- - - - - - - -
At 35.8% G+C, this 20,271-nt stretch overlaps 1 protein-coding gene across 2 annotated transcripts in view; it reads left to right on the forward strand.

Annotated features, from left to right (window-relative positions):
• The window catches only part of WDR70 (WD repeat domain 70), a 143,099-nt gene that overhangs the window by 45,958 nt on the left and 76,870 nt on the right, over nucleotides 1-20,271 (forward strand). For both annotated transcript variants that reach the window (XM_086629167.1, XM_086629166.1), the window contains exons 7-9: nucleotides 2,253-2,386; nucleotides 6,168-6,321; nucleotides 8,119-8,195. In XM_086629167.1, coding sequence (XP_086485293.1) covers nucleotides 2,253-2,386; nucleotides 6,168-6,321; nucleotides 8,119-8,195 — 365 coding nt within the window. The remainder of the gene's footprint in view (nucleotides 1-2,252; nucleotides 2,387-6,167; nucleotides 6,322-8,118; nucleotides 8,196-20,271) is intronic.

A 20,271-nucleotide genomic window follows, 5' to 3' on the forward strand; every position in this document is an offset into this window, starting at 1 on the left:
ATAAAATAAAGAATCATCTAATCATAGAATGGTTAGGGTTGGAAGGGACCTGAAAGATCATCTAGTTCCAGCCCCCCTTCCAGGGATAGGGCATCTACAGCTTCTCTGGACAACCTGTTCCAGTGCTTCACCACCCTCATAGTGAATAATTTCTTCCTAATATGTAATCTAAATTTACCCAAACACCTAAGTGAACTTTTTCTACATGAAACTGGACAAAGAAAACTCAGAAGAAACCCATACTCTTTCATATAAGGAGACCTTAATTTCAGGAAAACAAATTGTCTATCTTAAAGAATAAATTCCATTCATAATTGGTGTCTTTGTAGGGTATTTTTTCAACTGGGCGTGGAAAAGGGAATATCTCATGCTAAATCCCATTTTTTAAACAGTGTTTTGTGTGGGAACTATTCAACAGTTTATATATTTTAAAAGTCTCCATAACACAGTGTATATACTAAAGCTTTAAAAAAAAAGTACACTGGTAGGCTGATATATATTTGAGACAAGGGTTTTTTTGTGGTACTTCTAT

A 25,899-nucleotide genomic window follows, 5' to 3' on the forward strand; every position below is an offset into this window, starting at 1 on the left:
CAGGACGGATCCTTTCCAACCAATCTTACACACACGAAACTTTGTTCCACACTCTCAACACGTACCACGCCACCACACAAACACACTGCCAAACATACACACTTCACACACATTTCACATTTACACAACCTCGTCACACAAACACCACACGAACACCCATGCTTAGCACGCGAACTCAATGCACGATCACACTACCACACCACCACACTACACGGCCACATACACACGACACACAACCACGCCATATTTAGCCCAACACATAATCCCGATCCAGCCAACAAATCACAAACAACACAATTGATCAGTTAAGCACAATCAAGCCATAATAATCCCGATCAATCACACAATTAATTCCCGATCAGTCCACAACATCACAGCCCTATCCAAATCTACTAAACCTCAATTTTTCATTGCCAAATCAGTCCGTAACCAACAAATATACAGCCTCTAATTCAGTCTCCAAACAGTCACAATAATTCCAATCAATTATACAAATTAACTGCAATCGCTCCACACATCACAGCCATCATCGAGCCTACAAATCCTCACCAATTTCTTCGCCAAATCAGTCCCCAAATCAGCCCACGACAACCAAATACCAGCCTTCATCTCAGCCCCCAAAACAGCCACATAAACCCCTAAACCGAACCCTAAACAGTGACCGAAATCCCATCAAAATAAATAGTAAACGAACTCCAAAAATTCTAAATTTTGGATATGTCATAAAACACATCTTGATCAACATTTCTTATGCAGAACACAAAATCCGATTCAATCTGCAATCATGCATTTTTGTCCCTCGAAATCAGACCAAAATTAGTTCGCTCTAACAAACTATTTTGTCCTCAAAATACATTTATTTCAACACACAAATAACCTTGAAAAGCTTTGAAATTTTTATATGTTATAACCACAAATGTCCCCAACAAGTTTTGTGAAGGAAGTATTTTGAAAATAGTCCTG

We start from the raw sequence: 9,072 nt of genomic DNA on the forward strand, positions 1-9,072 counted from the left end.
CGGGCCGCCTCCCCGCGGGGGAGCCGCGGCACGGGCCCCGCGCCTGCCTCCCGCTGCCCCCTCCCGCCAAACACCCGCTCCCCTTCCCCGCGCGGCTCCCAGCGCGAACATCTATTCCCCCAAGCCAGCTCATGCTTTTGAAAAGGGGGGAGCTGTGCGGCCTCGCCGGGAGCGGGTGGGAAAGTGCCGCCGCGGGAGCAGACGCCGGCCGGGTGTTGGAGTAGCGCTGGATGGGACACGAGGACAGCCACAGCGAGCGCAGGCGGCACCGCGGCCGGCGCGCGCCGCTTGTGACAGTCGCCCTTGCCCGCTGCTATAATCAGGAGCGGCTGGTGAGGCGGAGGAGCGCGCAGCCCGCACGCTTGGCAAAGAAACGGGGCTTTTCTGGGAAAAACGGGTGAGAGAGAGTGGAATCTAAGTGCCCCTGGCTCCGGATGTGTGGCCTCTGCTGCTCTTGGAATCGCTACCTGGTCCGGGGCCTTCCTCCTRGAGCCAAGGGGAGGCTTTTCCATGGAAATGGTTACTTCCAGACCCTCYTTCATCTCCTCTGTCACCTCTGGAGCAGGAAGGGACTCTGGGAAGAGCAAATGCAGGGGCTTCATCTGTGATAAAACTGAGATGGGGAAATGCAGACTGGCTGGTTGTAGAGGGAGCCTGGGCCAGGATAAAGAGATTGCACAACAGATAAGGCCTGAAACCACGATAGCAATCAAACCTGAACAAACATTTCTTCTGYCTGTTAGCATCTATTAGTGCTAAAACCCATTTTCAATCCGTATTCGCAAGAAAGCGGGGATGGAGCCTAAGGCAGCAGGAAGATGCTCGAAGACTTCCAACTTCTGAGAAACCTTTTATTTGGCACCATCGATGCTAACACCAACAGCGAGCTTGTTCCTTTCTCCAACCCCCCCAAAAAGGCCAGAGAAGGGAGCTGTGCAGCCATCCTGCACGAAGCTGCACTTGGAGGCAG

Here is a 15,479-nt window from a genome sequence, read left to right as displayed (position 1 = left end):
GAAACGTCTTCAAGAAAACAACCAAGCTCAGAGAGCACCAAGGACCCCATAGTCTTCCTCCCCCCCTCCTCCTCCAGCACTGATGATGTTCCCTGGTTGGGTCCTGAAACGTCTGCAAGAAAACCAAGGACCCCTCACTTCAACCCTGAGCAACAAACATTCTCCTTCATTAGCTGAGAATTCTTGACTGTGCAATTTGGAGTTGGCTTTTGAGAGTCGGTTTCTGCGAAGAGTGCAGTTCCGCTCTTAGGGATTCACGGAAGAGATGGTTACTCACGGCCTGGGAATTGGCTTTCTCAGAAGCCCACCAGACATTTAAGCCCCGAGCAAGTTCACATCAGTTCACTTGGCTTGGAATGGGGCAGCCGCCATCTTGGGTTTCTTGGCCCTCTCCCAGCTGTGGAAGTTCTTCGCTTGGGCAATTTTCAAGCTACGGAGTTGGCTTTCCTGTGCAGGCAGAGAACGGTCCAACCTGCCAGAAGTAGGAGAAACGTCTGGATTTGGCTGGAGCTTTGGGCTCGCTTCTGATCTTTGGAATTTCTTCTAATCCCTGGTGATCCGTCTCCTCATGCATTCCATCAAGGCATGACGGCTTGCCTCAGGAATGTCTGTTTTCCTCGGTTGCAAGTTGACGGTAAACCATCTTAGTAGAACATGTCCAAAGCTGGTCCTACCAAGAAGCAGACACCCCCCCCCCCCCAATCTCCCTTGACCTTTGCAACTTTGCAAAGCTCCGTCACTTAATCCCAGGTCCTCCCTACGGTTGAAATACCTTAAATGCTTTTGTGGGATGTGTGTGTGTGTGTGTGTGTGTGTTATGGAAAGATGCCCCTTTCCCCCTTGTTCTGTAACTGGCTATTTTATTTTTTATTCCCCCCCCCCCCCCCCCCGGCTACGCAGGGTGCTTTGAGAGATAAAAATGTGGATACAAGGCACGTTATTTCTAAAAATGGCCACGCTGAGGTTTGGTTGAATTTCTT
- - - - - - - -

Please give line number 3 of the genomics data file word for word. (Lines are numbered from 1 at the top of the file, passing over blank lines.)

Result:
• The window catches only part of WDR70 (WD repeat domain 70), a 143,099-nt gene that overhangs the window by 45,958 nt on the left and 76,870 nt on the right, over nucleotides 1-20,271 (forward strand). For both annotated transcript variants that reach the window (XM_086629167.1, XM_086629166.1), the window contains exons 7-9: nucleotides 2,253-2,386; nucleotides 6,168-6,321; nucleotides 8,119-8,195. In XM_086629167.1, coding sequence (XP_086485293.1) covers nucleotides 2,253-2,386; nucleotides 6,168-6,321; nucleotides 8,119-8,195 — 365 coding nt within the window. The remainder of the gene's footprint in view (nucleotides 1-2,252; nucleotides 2,387-6,167; nucleotides 6,322-8,118; nucleotides 8,196-20,271) is intronic.